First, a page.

This year, The North Atlantic Alliance Air Force intercepted hundreds of Russian warplanes approaching NATO airspace, reports NATO’s press service.
"NATO air forces across Europe scrambled more than 400 times in 2020 to intercept unknown aircraft approaching Alliance airspace. Almost 90 percent of these missions - around 350 - were in response to flights by Russian military aircraft. This is a moderate increase from 2019," the statement reads.
NATO noted that Russian military aircraft often do not transmit a transponder code indicating their position and altitude, do not file a flight plan, or do not communicate with air traffic controllers, posing a potential risk to civilian airliners.
"Across Europe, some 40 air surveillance radars and reporting hubs, and about 60 NATO jets, are on duty 24/7 to serve as a quick-response force for aircraft which fall into distress or defy international flying rules near Alliance airspace," the press service said.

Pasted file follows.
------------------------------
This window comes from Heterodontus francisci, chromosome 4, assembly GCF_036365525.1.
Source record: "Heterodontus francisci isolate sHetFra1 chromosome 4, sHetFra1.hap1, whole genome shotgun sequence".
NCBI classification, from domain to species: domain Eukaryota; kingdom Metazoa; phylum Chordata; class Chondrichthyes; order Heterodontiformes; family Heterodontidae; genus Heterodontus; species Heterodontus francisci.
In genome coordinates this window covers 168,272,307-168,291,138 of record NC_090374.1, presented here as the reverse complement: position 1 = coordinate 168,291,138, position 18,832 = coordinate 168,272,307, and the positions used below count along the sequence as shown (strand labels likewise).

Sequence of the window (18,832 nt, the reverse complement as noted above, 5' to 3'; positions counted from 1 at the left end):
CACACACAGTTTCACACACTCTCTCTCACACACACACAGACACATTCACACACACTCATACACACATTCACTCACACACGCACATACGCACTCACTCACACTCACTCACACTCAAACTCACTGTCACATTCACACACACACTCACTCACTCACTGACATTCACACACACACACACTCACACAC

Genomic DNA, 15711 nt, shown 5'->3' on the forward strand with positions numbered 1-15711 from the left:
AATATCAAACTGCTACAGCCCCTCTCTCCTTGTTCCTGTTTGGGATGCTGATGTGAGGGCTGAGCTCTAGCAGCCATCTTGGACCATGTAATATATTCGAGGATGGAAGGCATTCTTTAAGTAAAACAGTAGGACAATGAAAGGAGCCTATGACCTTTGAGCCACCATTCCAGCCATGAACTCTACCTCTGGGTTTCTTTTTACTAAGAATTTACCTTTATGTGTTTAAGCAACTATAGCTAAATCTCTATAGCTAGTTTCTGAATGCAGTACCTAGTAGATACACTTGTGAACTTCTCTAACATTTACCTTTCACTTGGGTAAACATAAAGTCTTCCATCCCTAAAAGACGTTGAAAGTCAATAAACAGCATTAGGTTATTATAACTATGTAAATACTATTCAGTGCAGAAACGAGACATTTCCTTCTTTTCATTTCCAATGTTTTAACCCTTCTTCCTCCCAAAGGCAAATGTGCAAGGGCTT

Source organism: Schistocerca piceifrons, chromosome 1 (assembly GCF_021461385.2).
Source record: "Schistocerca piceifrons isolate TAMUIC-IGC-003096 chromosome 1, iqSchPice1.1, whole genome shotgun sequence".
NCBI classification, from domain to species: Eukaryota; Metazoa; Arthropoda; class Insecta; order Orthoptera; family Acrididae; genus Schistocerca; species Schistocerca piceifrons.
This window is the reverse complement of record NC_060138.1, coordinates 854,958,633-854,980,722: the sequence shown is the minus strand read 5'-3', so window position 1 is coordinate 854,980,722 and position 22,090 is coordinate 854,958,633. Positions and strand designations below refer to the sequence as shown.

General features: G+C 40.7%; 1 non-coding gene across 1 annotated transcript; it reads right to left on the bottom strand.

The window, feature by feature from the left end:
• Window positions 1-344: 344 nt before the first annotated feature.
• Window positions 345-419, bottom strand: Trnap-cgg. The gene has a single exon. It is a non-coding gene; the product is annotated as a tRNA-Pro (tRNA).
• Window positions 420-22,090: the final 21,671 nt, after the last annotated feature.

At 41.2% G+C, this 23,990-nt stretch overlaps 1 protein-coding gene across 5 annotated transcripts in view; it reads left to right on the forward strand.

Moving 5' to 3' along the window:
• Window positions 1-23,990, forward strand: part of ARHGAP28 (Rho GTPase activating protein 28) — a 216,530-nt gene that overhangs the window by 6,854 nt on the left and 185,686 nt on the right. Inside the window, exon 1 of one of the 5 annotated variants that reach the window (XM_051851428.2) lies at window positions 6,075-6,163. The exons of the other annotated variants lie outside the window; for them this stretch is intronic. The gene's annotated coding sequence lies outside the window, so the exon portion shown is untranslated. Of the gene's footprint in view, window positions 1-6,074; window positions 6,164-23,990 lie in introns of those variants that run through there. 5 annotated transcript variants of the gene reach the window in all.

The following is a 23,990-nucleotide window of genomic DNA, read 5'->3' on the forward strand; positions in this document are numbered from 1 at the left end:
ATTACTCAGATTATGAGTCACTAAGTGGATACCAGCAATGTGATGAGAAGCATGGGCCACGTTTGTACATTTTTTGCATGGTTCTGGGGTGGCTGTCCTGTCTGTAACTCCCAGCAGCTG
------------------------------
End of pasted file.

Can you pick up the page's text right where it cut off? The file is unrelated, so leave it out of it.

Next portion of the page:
NATO has been carrying out air patrol missions over Estonia, Latvia and Lithuania since 2004, when these Baltic countries joined the Alliance. NATO also provides Air Policing coverage for Allies in the Western Balkans who do not have fighter jets of their own: Albania, Slovenia, and Montenegro. Talks are also underway to extend Air Policing coverage to North Macedonia. Allies have also helped to police the skies of Romania, Bulgaria and Iceland in 2020.
To control airspace, the Alliance has two Air Force operational centres: in Germany and in Spain. They monitor the airspace over Europe.
On June 12, Ukraine was granted the status of a member of NATO's Enhanced Opportunities Partner Program (EOP). Ukraine has become NATO's sixth Enhanced Opportunities Partner, along with Australia, Finland, Georgia, Jordan and Sweden. Each partner has an individual relationship with NATO based on areas of mutual interest. The Alliance noted that Ukraine's status as an Enhanced Partner does not determine any decisions regarding NATO membership.